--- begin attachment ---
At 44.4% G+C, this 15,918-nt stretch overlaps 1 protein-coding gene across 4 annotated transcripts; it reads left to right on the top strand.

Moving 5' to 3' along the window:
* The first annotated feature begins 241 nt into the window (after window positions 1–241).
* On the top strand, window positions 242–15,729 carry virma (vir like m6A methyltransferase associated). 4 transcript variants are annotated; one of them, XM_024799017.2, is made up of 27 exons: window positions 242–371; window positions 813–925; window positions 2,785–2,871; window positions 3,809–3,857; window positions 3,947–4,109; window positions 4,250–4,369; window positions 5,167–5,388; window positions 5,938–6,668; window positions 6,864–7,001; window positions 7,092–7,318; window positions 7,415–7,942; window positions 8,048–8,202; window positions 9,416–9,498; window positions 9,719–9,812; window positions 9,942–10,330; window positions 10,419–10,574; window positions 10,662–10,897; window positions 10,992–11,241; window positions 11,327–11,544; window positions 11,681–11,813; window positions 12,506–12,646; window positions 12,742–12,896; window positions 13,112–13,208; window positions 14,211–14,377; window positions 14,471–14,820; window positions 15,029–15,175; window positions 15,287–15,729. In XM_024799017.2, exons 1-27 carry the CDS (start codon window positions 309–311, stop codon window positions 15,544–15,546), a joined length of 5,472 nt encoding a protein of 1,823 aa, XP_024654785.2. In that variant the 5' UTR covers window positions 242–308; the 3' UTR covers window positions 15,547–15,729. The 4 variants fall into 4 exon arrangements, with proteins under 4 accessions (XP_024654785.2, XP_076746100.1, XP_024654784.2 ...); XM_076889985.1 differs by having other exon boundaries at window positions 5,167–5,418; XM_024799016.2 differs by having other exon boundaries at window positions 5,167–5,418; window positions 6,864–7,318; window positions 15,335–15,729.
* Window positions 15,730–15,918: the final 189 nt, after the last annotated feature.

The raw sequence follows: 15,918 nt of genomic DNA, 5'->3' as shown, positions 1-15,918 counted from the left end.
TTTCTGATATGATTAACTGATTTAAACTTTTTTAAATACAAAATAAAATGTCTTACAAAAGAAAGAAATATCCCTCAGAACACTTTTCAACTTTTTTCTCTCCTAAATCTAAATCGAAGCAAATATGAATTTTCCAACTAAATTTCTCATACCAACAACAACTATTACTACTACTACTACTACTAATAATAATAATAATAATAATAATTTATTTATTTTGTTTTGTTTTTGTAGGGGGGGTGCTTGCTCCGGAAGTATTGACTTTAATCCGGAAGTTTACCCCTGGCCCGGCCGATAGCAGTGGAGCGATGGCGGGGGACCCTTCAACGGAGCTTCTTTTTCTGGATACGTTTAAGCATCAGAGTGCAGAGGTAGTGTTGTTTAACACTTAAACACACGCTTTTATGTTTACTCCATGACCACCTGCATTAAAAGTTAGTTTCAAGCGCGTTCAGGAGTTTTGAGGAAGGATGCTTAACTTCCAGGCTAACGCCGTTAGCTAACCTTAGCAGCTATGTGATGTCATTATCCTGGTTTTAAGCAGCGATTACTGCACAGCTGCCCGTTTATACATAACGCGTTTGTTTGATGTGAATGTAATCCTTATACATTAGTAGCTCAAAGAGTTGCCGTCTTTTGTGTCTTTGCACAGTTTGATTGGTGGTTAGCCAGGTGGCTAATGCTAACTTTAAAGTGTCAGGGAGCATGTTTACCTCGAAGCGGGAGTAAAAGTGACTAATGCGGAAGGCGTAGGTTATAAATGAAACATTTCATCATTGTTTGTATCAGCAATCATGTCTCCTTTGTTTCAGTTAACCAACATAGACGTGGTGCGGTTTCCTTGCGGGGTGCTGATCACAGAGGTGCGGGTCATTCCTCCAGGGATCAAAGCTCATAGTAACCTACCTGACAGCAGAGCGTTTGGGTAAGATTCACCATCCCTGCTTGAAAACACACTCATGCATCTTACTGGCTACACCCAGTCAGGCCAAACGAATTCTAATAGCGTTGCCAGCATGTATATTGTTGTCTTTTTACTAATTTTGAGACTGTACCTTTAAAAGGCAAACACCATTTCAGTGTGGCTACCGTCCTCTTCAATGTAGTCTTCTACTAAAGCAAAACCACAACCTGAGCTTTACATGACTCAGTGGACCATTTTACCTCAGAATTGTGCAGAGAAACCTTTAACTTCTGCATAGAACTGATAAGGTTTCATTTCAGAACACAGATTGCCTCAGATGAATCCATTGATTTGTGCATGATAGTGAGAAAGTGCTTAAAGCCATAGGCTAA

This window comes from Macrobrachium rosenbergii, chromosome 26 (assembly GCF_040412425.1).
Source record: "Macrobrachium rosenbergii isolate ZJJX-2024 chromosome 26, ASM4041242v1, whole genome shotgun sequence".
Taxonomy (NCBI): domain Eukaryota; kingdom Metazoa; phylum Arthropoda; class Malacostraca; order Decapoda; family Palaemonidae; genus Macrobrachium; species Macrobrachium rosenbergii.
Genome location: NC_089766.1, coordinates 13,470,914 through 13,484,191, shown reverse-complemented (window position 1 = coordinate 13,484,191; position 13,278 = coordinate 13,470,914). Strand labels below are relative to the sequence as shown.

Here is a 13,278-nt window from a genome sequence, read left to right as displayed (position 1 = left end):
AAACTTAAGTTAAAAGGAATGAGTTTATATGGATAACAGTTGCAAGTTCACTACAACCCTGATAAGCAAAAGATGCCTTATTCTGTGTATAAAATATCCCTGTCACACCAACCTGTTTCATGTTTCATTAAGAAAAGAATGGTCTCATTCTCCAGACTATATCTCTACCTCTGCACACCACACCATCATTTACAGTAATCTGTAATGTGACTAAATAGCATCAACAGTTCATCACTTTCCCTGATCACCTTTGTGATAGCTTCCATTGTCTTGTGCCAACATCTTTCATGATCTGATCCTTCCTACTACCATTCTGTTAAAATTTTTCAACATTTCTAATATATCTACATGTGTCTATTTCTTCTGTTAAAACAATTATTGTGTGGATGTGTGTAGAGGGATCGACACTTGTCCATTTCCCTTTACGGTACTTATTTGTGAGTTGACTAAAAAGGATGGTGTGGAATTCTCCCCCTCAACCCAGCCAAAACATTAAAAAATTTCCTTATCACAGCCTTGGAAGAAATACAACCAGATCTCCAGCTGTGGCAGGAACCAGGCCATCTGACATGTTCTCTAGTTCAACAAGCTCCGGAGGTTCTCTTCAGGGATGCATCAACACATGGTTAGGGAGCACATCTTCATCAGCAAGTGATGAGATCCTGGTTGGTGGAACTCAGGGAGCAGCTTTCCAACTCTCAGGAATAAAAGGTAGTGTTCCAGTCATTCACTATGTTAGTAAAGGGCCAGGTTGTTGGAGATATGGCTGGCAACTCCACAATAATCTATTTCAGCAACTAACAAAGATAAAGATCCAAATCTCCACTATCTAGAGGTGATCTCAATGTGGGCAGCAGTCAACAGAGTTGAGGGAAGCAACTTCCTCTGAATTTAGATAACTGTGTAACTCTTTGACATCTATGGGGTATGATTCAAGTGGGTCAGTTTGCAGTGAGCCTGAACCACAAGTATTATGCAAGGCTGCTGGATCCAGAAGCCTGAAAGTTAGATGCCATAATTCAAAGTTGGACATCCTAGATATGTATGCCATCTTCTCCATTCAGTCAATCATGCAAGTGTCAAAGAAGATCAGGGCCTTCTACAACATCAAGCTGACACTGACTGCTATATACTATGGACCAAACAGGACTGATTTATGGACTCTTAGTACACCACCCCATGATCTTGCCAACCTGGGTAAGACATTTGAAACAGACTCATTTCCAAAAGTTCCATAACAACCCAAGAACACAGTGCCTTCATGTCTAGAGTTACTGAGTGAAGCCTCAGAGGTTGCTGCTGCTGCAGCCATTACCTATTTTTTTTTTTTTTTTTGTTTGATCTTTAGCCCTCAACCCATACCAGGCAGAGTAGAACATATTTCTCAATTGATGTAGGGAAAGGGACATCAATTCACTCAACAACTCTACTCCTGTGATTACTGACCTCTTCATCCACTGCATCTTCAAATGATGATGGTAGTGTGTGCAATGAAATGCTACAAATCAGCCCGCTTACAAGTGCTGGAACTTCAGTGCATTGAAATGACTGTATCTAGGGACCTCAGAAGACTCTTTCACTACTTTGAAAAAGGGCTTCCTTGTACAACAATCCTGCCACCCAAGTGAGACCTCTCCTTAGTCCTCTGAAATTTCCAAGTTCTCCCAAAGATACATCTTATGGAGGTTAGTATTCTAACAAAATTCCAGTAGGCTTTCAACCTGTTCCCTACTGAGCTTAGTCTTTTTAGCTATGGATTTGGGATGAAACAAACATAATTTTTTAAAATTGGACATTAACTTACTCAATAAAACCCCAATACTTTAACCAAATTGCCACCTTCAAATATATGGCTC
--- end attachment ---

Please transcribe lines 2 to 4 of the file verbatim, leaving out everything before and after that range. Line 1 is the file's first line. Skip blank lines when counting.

Moving 5' to 3' along the window:
* The first annotated feature begins 241 nt into the window (after window positions 1–241).
* On the top strand, window positions 242–15,729 carry virma (vir like m6A methyltransferase associated). 4 transcript variants are annotated; one of them, XM_024799017.2, is made up of 27 exons: window positions 242–371; window positions 813–925; window positions 2,785–2,871; window positions 3,809–3,857; window positions 3,947–4,109; window positions 4,250–4,369; window positions 5,167–5,388; window positions 5,938–6,668; window positions 6,864–7,001; window positions 7,092–7,318; window positions 7,415–7,942; window positions 8,048–8,202; window positions 9,416–9,498; window positions 9,719–9,812; window positions 9,942–10,330; window positions 10,419–10,574; window positions 10,662–10,897; window positions 10,992–11,241; window positions 11,327–11,544; window positions 11,681–11,813; window positions 12,506–12,646; window positions 12,742–12,896; window positions 13,112–13,208; window positions 14,211–14,377; window positions 14,471–14,820; window positions 15,029–15,175; window positions 15,287–15,729. In XM_024799017.2, exons 1-27 carry the CDS (start codon window positions 309–311, stop codon window positions 15,544–15,546), a joined length of 5,472 nt encoding a protein of 1,823 aa, XP_024654785.2. In that variant the 5' UTR covers window positions 242–308; the 3' UTR covers window positions 15,547–15,729. The 4 variants fall into 4 exon arrangements, with proteins under 4 accessions (XP_024654785.2, XP_076746100.1, XP_024654784.2 ...); XM_076889985.1 differs by having other exon boundaries at window positions 5,167–5,418; XM_024799016.2 differs by having other exon boundaries at window positions 5,167–5,418; window positions 6,864–7,318; window positions 15,335–15,729.